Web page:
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How football clubs were formed part 3

ShanklyThis week find out how two of United's rivals - Liverpool and Chelsea were formed.  For all the previous articles click here


Liverpool Football Club

Originally, Anfield was the home of Everton Football Club who began playing there in 1884. In 1892 a row over the rent led to the majority of members storming out in protest and moving across Stanley Park to build Goodison. Those who remained in Anfield decided to set up a club of their own - and so Liverpool Football Club was born.

If it wasn't for one man, Liverpool Football Club would never have been born. John Houlding stayed behind along with a handful of supporters and just three first-team players. But he was determined to see football continue at the ground. He formed a new club from scratch, chose the name Liverpool… and created a legend.

Even John Houlding couldn't have predicted how successful it would become. More than 100 years on, no English club can match the Liverpool FC roll of honour; League Champions 18 times, FA Cup winners seven times, League Cup winners seven times, European Cup winners five times and UEFA Cup winners three times.

10 important dates in the history of Liverpool:

1.      1982-Foundation of the Club

2.      1901- First title win

3.      1950- First Wembley Appearance

4.      1959- Shankly appointed manager

5.      1965- Winning the FA Cup for the first time

6.      1977- European Champions

7.      1985- Haysel Disaster

8.      1986- Doing the double

9.      1989- Hillsborough

10.     2001- Clinching the Cup Treble

The Kop

On January 24th 1900, there was a battle in the South African township of Natal, which led to appalling loss of life, especially amongst many Liverpool people. The battle became known as the battle of the Spion Kop. The battle was one of the many disasters at the Boer War and ironically, the battle need never have happened.

In 1960, as Liverpool clinched their 2nd league title, Anfield was reconstructed with the Kop becoming a massive uncovered terraced area holding some 20,000 supporters. The name Spion Kop was coined by a local reporter and many felt it was a fitting memorial for all those poor Liverpudlians who fell at the battle of the Spion Kop.

The Kop

The Kop and Anfield remained largely unchanged and the 1920's and 1930's saw football become the nation's number one sport. A roof was built on the Kop in 1928 and in the 1930's Anfield was also used to hold boxing, with at least one World Title bout being staged. Professional Tennis was also staged as well as various football internationals.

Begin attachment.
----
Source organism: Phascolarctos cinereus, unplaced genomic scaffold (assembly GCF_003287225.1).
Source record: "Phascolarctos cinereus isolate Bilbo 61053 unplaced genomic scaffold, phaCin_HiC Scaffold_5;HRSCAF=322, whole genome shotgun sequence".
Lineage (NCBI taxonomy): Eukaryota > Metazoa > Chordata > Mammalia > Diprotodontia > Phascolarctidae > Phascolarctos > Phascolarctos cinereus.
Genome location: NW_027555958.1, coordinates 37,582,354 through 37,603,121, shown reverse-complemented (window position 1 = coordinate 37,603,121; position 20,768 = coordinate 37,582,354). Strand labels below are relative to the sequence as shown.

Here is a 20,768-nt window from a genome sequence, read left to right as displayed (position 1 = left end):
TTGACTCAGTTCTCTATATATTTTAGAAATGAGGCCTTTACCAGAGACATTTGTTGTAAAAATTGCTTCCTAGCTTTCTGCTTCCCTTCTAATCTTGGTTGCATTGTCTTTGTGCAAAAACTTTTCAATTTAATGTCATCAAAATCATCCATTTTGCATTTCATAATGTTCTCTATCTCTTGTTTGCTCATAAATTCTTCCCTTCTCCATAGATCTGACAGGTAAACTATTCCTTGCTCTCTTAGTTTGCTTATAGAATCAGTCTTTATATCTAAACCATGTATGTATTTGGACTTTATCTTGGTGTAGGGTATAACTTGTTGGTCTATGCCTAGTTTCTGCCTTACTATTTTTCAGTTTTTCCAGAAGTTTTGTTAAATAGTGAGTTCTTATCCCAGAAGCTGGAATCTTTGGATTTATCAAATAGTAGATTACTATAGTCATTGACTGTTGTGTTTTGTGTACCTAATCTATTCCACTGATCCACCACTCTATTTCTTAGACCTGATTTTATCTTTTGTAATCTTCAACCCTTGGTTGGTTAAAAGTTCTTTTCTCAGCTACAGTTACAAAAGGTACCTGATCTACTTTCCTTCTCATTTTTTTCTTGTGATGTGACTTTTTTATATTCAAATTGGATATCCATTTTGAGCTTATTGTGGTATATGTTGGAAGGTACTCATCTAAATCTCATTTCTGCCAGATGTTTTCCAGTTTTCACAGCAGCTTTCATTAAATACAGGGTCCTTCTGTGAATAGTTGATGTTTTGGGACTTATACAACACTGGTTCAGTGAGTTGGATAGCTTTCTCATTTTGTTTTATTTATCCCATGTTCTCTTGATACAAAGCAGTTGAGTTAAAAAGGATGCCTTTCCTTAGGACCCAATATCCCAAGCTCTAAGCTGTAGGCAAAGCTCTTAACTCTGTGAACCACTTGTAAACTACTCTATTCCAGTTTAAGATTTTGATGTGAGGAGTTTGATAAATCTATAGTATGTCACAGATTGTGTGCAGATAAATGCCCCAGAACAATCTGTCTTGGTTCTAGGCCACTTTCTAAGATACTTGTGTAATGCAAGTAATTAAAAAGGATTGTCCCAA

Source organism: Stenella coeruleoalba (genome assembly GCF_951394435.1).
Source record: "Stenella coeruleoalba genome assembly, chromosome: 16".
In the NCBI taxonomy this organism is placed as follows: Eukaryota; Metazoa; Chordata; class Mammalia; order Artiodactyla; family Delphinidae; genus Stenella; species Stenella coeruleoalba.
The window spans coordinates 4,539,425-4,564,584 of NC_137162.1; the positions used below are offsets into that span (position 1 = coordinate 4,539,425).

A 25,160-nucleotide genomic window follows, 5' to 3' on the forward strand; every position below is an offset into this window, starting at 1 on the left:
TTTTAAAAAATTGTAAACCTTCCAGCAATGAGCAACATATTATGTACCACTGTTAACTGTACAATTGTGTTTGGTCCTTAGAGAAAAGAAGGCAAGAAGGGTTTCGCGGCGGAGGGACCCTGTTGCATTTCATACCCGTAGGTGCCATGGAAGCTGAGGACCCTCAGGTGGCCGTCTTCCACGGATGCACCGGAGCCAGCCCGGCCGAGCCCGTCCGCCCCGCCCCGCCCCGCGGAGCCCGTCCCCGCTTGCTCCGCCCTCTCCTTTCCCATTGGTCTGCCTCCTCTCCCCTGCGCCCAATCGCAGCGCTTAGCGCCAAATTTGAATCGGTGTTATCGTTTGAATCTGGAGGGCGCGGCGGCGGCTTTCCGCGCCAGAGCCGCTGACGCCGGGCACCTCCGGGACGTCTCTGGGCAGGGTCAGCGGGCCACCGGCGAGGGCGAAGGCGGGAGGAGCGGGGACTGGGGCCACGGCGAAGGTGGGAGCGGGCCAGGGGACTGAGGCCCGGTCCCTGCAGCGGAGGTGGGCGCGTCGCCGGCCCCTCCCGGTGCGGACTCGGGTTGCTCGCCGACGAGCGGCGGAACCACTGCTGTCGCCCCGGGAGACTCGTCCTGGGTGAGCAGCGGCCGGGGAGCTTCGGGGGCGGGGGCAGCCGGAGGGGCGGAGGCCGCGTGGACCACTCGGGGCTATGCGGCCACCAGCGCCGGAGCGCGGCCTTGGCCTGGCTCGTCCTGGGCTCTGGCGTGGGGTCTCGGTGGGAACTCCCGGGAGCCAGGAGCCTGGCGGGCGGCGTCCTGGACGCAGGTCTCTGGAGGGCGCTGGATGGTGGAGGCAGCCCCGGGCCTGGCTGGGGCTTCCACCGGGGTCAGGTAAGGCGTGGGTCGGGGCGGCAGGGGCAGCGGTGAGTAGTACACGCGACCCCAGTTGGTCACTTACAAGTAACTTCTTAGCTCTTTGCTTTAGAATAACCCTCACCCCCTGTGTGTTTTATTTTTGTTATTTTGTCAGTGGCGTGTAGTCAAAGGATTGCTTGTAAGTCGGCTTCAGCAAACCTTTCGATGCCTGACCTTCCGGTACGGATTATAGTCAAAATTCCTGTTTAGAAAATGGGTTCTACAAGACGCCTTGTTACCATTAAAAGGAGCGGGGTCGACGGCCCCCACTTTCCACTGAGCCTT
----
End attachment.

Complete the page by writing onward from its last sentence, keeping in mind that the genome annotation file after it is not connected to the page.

After the Second World War Liverpool won their 5th league title, helped by the likes of Billy Liddell and a young Bob Paisley. In the season 1953-54 Liverpool Football Club were relegated to the old division two but the reign of Bill Shankley was not far away.

Anfield in the 1960's was the birth of the Kop Choir and the city's musical success was soon to be mirrored on the football field. Groups of supporters would meet in local pubs to plan the Saturday afternoon's entertainment. The Albert, next door to the Kop was and still is, a regular haunt and rehearsal hall for the Kop Choir.

In the 1970's Liverpool FC's travels in Europe meant that fans were able to travel extensively and bring back part of the European culture to Anfield. The Kop was awash with foreign scarves, flags and various souvenirs. The Kop was the first terraced area in England to adopt the continental approach of using a mish mash of ideas from the likes of Italian, German and other European supporters.

The 1980's saw Anfield become a victim of it's own success. In 1978-79 only 4 goals were conceded at Anfield and the Kop had quietened somewhat. Unemployment was rife in Liverpool which obviously had some effect on the mood the city as a whole. A lot of support began to come from outside Liverpool, even abroad from Belfast, Dublin, Norway and Denmark in particular.

Then there was Heysel which had a dramatic effect on Liverpool FC. Then there was Hillsborough and the end of an era soon followed.

The 1990's saw Anfield thriving with estimations of up to two thirds of support coming from outside Liverpool. The ground is now an all-seater stadium, despite many fans wishing to retain some terracing on the Kop.